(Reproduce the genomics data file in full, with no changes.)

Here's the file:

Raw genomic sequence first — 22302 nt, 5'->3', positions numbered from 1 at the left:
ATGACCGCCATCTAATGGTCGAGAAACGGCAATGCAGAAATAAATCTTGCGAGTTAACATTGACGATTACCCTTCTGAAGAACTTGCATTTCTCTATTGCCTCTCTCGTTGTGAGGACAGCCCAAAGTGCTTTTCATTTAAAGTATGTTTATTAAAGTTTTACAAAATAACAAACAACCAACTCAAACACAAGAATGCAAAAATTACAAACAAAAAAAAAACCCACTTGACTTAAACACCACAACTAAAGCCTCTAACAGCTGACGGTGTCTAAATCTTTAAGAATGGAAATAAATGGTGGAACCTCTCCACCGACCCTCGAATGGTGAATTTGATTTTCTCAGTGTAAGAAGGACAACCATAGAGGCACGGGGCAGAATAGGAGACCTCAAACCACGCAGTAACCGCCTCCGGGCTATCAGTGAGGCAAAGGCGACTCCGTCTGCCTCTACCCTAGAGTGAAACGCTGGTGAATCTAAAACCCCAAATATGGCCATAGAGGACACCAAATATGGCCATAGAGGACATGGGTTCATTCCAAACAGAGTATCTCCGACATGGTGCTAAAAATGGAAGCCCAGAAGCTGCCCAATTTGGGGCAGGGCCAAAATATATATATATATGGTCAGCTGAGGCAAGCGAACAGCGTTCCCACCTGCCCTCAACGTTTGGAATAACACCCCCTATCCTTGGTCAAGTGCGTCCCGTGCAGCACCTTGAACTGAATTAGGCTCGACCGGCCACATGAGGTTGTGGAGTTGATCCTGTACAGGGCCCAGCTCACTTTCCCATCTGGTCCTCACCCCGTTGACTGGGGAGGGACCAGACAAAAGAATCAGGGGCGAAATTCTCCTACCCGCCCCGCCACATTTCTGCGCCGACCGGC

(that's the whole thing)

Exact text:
Raw genomic sequence first — 22302 nt, 5'->3', positions numbered from 1 at the left:
ATGACCGCCATCTAATGGTCGAGAAACGGCAATGCAGAAATAAATCTTGCGAGTTAACATTGACGATTACCCTTCTGAAGAACTTGCATTTCTCTATTGCCTCTCTCGTTGTGAGGACAGCCCAAAGTGCTTTTCATTTAAAGTATGTTTATTAAAGTTTTACAAAATAACAAACAACCAACTCAAACACAAGAATGCAAAAATTACAAACAAAAAAAAAACCCACTTGACTTAAACACCACAACTAAAGCCTCTAACAGCTGACGGTGTCTAAATCTTTAAGAATGGAAATAAATGGTGGAACCTCTCCACCGACCCTCGAATGGTGAATTTGATTTTCTCAGTGTAAGAAGGACAACCATAGAGGCACGGGGCAGAATAGGAGACCTCAAACCACGCAGTAACCGCCTCCGGGCTATCAGTGAGGCAAAGGCGACTCCGTCTGCCTCTACCCTAGAGTGAAACGCTGGTGAATCTAAAACCCCAAATATGGCCATAGAGGACACCAAATATGGCCATAGAGGACATGGGTTCATTCCAAACAGAGTATCTCCGACATGGTGCTAAAAATGGAAGCCCAGAAGCTGCCCAATTTGGGGCAGGGCCAAAATATATATATATATGGTCAGCTGAGGCAAGCGAACAGCGTTCCCACCTGCCCTCAACGTTTGGAATAACACCCCCTATCCTTGGTCAAGTGCGTCCCGTGCAGCACCTTGAACTGAATTAGGCTCGACCGGCCACATGAGGTTGTGGAGTTGATCCTGTACAGGGCCCAGCTCACTTTCCCATCTGGTCCTCACCCCGTTGACTGGGGAGGGACCAGACAAAAGAATCAGGGGCGAAATTCTCCTACCCGCCCCGCCACATTTCTGCGCCGACCGGC